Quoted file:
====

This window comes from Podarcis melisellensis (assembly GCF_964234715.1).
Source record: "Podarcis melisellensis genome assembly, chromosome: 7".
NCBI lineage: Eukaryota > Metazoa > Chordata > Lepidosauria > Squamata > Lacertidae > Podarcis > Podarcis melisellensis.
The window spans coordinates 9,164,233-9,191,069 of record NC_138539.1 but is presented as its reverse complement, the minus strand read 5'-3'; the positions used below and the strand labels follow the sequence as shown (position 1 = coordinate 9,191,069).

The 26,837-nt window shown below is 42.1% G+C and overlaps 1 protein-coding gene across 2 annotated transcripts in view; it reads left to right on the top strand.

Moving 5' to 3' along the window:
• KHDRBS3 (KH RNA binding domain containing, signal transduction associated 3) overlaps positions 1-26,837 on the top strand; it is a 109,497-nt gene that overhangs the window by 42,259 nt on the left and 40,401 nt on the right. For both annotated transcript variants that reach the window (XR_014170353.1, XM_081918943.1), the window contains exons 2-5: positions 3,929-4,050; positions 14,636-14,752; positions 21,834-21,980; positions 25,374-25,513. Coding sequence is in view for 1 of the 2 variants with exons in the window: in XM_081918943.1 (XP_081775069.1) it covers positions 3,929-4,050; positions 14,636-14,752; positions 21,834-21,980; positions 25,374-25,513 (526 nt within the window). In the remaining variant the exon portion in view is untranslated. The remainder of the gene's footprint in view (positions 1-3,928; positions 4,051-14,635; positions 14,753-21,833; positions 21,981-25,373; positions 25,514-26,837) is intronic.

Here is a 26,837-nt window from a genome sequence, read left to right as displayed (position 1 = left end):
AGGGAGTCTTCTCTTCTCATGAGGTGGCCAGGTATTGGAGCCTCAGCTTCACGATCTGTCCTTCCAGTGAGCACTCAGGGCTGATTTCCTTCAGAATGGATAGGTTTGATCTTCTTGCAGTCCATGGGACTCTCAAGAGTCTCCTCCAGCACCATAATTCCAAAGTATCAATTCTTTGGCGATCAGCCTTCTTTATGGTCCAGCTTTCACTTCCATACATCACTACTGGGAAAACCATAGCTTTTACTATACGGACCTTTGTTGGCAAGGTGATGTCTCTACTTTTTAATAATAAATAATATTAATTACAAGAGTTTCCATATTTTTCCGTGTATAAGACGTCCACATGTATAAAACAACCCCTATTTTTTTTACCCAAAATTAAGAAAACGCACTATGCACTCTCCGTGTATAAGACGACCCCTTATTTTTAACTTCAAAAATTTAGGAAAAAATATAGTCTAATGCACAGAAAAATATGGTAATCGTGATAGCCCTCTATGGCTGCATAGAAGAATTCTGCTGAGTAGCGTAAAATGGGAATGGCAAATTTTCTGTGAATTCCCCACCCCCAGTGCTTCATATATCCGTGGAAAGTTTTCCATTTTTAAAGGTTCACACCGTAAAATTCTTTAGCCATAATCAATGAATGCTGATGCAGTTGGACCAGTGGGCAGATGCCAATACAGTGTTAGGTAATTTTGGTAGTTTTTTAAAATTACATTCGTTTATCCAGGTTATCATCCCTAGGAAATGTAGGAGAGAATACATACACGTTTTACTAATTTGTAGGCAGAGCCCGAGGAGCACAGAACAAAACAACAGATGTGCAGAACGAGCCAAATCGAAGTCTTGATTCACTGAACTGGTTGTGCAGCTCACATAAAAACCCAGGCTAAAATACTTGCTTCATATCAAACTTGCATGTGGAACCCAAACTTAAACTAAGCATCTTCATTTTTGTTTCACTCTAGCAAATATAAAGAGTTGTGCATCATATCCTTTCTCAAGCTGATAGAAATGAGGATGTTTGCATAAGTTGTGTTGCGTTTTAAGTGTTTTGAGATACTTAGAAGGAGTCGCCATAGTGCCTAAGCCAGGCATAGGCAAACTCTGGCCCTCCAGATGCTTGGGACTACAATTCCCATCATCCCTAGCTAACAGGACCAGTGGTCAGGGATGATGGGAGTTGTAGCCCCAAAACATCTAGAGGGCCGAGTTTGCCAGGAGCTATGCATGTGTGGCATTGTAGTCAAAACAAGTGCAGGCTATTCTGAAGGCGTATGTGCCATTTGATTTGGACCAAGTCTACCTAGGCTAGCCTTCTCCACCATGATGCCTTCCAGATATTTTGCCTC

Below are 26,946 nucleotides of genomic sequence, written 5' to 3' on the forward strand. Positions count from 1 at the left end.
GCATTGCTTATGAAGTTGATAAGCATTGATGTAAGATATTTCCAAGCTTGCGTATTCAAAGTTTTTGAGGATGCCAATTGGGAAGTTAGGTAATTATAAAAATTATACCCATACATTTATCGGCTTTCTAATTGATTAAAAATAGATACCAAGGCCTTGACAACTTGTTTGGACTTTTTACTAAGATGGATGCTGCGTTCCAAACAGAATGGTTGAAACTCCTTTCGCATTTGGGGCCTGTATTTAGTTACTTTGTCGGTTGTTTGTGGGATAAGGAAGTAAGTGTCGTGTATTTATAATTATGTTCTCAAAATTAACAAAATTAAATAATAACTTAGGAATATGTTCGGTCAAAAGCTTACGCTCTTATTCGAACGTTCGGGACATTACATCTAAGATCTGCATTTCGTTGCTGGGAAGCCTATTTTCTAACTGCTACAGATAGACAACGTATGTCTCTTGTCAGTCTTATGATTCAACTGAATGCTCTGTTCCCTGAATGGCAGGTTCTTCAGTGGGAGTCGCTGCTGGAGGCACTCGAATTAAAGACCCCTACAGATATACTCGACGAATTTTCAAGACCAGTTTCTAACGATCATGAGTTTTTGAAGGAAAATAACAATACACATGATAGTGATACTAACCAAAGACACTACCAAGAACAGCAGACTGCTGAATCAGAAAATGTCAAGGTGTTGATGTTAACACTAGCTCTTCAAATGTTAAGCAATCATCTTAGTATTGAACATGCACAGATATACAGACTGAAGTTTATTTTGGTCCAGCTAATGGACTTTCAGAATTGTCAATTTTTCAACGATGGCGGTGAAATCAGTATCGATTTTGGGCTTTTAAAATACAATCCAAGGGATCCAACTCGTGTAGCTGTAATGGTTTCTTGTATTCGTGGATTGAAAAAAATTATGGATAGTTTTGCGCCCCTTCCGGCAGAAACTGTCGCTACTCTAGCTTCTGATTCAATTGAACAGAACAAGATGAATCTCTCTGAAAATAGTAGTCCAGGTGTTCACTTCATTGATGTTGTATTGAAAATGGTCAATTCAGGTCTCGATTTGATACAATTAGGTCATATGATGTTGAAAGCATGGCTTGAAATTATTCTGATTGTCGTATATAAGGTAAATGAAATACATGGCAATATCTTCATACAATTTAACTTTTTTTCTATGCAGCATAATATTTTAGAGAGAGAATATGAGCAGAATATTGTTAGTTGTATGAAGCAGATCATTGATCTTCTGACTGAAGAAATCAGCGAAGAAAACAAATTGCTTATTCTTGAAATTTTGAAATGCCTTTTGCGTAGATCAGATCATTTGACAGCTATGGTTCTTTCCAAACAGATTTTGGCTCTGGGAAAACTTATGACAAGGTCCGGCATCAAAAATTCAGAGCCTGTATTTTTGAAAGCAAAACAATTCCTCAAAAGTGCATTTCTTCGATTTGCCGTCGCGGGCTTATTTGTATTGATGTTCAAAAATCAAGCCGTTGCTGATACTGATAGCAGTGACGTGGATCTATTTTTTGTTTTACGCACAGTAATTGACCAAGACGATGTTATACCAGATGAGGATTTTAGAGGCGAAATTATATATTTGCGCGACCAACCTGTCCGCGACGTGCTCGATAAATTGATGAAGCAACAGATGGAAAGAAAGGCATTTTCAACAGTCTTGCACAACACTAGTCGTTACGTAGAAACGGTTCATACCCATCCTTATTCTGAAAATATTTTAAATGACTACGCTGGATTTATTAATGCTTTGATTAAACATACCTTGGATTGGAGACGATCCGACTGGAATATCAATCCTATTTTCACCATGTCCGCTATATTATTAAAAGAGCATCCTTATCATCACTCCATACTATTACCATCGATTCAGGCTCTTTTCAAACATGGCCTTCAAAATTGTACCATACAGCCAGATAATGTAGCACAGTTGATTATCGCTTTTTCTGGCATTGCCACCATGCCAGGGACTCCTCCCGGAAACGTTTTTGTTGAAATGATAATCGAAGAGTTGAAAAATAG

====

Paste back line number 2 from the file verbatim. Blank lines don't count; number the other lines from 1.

Source record: "Podarcis melisellensis genome assembly, chromosome: 7".